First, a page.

Almost 100,000 children die of cancer each year; new drugs urged

February 20, 2013 | by Roberta Nichols

Each year, nearly 100,000 children under 15 die from cancer worldwide. That’s almost 250 children a day – a startling statistic given that about 80 percent of childhood cancers are potentially curable with existing treatments.

Too many children are  dying from cancer. A Lancet Oncology series explores what can be done. Too many children are dying from cancer. A Lancet Oncology series explores what can be done.

More than 90 percent of these deaths occur in underdeveloped countries. Yet, even in prosperous nations like the United States, improvements in child cancer survival rates are threatened by a lack of new drug development.

These are just some of the pediatric cancer issues explored in a new series of studies in Lancet Oncology. In the series, cancer specialists from around the world address the educational, research and care needs of children and young adults with cancer – and propose solutions for the upcoming decade. 

The series focuses on proposed new policies to deal with the global burden of childhood cancers, ways to sustain innovation and improvement in treatment, and the need for novel drug development pathways for children and adolescents with cancer.

“The experiences and needs of children with cancer and their families in all settings, whether a high-income or a developing country, need to be better understood,” wrote series leader Professor Kathy Pritchard-Jones, Institute of Child Health, University College London, London, U.K., in one of the studies in the series.

During the past half-century, greater participation in international clinical trials has yielded improvements in five-year survival rates for many childhood cancers. In high-income countries, that rate soared from 30 percent in the 1960s to 80 percent in the 2000s.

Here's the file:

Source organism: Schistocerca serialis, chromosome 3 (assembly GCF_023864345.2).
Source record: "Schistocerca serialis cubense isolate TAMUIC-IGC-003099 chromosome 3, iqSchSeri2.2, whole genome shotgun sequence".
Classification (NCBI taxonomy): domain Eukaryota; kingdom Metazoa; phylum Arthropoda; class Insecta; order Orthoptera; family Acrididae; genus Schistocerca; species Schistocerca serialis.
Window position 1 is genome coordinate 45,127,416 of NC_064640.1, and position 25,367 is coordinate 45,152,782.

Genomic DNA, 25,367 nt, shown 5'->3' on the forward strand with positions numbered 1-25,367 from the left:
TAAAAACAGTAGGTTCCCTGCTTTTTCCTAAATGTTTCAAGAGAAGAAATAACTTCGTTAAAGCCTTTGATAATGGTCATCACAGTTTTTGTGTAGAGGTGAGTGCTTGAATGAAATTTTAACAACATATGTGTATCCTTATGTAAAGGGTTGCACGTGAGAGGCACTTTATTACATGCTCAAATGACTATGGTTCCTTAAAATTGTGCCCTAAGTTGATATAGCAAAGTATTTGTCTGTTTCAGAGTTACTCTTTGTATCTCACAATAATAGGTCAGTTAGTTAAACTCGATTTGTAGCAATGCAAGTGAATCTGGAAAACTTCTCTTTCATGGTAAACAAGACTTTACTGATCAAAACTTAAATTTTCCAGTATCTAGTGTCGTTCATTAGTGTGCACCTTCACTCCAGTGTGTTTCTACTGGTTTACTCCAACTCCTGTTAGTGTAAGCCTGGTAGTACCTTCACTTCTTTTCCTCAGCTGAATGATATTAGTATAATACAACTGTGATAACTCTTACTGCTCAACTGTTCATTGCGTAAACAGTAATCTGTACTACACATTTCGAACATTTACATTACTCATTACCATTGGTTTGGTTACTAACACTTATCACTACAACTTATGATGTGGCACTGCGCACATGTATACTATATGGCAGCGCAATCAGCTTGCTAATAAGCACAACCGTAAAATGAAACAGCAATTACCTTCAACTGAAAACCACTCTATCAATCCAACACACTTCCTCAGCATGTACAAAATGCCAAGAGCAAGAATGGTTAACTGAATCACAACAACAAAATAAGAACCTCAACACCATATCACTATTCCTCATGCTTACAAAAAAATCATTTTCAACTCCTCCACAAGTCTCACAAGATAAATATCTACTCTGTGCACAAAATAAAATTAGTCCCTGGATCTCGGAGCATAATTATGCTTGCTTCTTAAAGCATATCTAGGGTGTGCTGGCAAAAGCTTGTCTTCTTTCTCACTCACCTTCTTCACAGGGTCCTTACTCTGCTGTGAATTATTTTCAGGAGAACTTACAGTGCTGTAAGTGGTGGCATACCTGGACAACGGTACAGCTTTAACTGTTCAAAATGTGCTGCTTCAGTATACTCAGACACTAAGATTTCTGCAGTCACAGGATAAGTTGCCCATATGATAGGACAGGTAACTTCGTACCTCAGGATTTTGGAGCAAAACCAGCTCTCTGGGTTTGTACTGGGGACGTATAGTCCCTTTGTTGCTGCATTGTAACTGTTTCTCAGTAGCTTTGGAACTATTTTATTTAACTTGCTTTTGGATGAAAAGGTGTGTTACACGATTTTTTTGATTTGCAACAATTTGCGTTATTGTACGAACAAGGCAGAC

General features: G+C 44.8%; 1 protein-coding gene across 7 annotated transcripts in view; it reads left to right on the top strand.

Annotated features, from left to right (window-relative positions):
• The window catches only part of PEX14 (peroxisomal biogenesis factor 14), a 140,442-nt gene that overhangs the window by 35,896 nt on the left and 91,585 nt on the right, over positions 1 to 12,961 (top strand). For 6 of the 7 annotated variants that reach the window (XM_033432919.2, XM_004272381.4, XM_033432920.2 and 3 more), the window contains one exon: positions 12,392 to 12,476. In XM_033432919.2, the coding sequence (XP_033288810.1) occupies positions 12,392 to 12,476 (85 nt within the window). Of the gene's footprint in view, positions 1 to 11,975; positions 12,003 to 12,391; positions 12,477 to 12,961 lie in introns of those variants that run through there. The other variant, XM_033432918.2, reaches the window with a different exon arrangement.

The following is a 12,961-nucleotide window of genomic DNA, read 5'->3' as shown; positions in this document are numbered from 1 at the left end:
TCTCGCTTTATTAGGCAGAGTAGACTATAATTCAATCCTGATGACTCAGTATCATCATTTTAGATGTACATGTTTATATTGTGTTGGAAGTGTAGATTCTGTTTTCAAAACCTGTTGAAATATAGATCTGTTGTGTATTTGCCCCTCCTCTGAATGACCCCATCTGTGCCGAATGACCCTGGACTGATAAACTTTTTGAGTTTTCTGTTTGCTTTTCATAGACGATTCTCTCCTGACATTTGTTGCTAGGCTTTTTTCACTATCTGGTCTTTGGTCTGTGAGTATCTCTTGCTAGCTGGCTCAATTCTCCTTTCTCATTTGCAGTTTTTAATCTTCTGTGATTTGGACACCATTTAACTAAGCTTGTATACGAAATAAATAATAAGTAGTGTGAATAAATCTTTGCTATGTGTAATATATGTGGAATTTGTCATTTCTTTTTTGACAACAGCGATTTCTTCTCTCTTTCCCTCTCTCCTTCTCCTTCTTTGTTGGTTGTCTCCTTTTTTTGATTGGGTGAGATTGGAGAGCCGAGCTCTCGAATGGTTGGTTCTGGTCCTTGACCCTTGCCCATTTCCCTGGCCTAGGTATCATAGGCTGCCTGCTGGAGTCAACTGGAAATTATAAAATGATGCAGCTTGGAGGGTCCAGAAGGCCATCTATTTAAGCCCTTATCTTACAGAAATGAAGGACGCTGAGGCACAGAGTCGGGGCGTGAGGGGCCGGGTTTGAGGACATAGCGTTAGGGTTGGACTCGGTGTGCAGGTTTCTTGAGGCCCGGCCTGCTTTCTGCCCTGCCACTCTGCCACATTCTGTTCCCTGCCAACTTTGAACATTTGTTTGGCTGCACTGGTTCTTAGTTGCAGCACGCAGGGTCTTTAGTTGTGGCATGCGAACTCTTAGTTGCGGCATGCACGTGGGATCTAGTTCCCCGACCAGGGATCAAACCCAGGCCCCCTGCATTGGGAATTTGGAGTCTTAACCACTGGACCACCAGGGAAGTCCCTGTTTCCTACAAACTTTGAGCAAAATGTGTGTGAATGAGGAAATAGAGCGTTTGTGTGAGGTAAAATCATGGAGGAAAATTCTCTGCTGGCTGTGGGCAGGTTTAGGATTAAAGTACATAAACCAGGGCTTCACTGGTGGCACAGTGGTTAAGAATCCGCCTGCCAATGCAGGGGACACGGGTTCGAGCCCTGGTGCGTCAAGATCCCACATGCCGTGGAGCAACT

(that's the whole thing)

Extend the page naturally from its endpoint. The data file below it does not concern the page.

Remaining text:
Yet, increased collaboration is urgently needed, researchers said.

The series' authors called for increased international cooperation in clinical trials and for sharing research tissue samples and data. To expedite the development of innovative, less toxic, more targeted therapies, they recommended increased participation from the biopharmaceutical industry, regulatory agencies, public health authorities, advocacy groups and philanthropic organizations.

Researchers also called for each nation to develop a national cancer plan recognizing the unique demographic and care needs of children and young adults with cancer.

An estimated one in 1,000 adults in high-income countries had cancer as a child, and 40 percent of these survivors deal with adverse side effects throughout their lives. Researchers recommended that academic programs and trial investigators continue to follow the cases of survivors to address complications they may face later in life.

Advancements can be made in the next decade if these recommendations are adopted, said Pritchard-Jones. “In 2023, we should be able to look back and see real improvements in all the issues raised in this series; although many goals are ambitious, none are out of reach,” she said.

“The articles summarize a situation that we encounter on a daily basis,” said Joseph Rosenthal, Barron Hilton Chair in Pediatrics and chief of the Division of Pediatric Hematology/Oncology at City of Hope, who was not involved in the series.

“It is a global issue that is not unique for City of Hope or to our patients,” he continued.

“On one hand, we have experienced tremendous improvements in some childhood cancer; on the other hand, further improvement is increasingly difficult due to the low access to newer, targeted therapies due to the limited marketplace of childhood cancer and, therefore, the small incentive for pharmaceutical industries to get involved.”

“The articles describe well both the issues in the gap between developing and developed countries and the universal gap between pediatrics and adult medical oncology,” Rosenthal said.

“One point, which is local: Some of the ‘rich-poor’ gaps are not limited to developing countries. Some groups in our society, such as young adults, biologically and emotionally closer to the pediatric age group, do not enjoy the advances that have been made and are described in the analysis,” he added.

For more information on childhood cancers, visit City of Hope’s Pediatric Cancers Program.

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